Print version ISSN 1516-1439
Mat. Res. vol.10 no.1 São Carlos Jan./Mar. 2007
Departamento de Engenharia Mecânica LabMat, Campus Universitário, CP 476, 88040-970 Trindade, Florianópolis - SC, Brazil
Samples of unalloyed iron were sintered in the presence of an abnormal glow discharge using a confined anode-cathode configuration. The samples were placed on a holder acting as the discharge anode inside an AISI 1020 steel hollow cathode. Heating of the outer cathode was obtained by the bombardment of ions and energetic neutral particles. As a consequence of the confined geometry, the sample was efficiently heated mainly by radiation from the cathode. In order to evaluate the results of the sintering process by plasma, samples of unalloyed iron were also sintered in a resistive furnace using the same thermal cycle. The porosity, dimension and morphology of the pores were characterized by means of four basic parameters: area fraction, mean diameter, shape factor and elongation factor. The results show that the shape factor depends on the pore size, a characteristic that was not observed for elongation factor. For samples sintered in plasma reactor or conventional furnace, no significant difference in the porosity or in the pores morphology was observed.
Keywords: powder metallurgy, plasma sintering, furnace sintering, porosity, pores morphology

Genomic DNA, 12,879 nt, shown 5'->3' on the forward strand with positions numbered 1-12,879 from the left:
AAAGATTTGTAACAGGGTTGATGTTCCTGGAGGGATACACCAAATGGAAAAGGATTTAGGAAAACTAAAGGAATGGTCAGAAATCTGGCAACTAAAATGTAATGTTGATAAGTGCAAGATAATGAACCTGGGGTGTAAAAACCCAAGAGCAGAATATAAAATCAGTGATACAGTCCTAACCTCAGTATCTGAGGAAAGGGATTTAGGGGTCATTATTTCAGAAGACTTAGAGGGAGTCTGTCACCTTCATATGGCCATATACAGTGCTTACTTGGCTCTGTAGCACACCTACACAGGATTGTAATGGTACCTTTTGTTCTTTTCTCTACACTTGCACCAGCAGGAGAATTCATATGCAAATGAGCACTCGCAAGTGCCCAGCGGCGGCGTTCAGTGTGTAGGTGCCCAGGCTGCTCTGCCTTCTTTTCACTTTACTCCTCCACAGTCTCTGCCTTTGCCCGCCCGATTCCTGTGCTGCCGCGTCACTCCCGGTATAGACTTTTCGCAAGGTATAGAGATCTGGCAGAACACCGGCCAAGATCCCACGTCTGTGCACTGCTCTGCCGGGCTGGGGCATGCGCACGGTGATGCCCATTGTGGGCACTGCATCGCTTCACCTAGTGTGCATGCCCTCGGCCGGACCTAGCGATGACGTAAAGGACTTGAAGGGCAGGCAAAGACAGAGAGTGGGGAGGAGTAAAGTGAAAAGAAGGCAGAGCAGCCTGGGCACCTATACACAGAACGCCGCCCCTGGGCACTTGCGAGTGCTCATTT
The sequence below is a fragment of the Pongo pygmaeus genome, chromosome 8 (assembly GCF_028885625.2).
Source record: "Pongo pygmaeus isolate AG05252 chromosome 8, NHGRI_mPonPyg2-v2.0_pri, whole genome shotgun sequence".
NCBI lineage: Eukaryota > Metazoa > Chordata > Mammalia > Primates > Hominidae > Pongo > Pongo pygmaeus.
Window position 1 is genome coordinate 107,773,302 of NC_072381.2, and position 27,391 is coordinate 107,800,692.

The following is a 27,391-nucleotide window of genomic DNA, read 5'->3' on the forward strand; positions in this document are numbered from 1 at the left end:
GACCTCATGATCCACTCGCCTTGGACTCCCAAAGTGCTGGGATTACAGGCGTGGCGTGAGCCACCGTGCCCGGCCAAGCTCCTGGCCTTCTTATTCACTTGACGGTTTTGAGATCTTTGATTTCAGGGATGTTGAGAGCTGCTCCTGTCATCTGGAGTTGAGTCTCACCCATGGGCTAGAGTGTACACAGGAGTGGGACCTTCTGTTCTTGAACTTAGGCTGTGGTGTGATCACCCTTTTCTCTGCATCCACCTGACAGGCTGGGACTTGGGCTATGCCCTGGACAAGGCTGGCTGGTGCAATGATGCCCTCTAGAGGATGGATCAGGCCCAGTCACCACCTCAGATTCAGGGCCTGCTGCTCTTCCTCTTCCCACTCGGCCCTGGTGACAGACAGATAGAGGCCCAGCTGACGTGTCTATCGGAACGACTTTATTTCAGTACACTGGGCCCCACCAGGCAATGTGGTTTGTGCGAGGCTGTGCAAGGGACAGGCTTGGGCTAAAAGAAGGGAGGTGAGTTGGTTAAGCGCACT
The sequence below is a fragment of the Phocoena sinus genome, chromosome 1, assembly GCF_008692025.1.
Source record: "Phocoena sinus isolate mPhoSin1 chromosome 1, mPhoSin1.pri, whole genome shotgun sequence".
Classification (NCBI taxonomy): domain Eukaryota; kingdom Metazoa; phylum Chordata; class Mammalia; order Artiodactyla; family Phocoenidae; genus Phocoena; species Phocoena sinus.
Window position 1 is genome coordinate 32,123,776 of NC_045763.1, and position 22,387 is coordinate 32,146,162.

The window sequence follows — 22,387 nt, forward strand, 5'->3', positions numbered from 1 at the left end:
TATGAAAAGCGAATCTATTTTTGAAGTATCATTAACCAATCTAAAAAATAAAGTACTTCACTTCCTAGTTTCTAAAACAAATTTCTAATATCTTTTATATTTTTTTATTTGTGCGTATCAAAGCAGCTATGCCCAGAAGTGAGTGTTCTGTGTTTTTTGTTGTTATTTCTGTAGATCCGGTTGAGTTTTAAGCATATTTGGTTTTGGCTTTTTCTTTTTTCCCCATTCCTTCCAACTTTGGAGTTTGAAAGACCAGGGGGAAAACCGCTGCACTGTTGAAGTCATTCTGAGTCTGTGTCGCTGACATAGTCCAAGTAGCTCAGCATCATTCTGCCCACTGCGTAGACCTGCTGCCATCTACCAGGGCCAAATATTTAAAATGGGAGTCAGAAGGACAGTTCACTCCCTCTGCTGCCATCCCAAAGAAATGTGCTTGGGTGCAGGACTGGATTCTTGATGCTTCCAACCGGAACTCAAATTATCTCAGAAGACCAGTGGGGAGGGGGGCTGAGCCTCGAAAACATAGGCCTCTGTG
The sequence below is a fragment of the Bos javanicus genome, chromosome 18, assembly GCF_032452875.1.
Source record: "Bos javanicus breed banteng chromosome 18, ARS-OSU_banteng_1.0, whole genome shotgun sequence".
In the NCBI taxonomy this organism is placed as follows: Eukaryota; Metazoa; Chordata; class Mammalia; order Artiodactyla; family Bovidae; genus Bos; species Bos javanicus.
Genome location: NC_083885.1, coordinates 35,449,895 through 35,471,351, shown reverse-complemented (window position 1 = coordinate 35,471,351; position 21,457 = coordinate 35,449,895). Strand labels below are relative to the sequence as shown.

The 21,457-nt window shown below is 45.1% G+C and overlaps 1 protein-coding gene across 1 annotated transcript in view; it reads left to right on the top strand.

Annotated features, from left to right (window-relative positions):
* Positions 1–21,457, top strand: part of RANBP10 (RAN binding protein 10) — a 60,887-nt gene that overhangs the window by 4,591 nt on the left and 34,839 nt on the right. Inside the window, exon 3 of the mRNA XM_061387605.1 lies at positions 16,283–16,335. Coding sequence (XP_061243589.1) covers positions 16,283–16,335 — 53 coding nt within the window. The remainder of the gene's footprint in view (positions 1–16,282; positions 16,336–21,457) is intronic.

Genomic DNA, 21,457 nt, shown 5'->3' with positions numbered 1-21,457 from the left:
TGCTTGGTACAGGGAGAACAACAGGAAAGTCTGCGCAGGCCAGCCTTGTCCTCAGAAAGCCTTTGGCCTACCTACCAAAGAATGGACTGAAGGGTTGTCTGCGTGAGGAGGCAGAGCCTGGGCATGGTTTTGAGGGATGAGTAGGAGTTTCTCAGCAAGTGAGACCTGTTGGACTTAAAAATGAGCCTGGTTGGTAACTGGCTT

The use of abnormal glow discharge to sinter metallic components is a recent technique developed by the LabMat research group, which is being introduced as an alternative route to produce metallic components1. The preliminary studies using this technique were carried out at the end of the last decade, when sintered components of stainless steel and unalloyed iron were successfully produced using different geometries2,3.One of those was the hollow cathode discharge, with the sample placed on a holder acting as the inner cathode. Results of this process were recently published4-6.Sintering was also successfully performed by using a similar geometry with an outer cathode of AISI 1020 steel, and in this case the sample to be sintered is the inner electrode and acts as the anode7,8. Using this geometry, referred as confined anode-cathode configuration, the surface of the sample is enriched by elements coming from the outer cathode. When the outer hollow cathode was constituted by AISI 430 stainless steel, superficial chromium enrichment of the iron sample was observed9. However, as this is a new technique, more studies are required to reach the technological level suitable for industrial implementation.
Most of the properties of sintered components are strongly related to the porosity, pores dimension and morphology. These characteristics can be used as an indicative parameter to evaluate and control the sintering cycle in which the components were subjected. The conventional sintering process in metallic materials occurs basically through two mechanisms of mass transport: collective and individual transport of atoms10.If no external load is applied on the component of unalloyed iron, during the sintering cycle, at a temperature around 1150 °C, the collective mass transport is negligible. Also, considering that the vapor pressure of iron at sintering temperature (2.8 x 10-3 Pa at 1150 °C)11, is relatively low, the individual mechanism of evaporation and condensation can be also considered negligible. Therefore, volume, surface and grain boundary diffusion are the mechanisms of individual transport of atoms, which control the sintering of unalloyed iron. Diffusion of vacancies inside the component i.e. self-diffusion of atoms in the inverse direction is proportional to the treatment temperature, resulting in the evolution of pores dimension and morphology.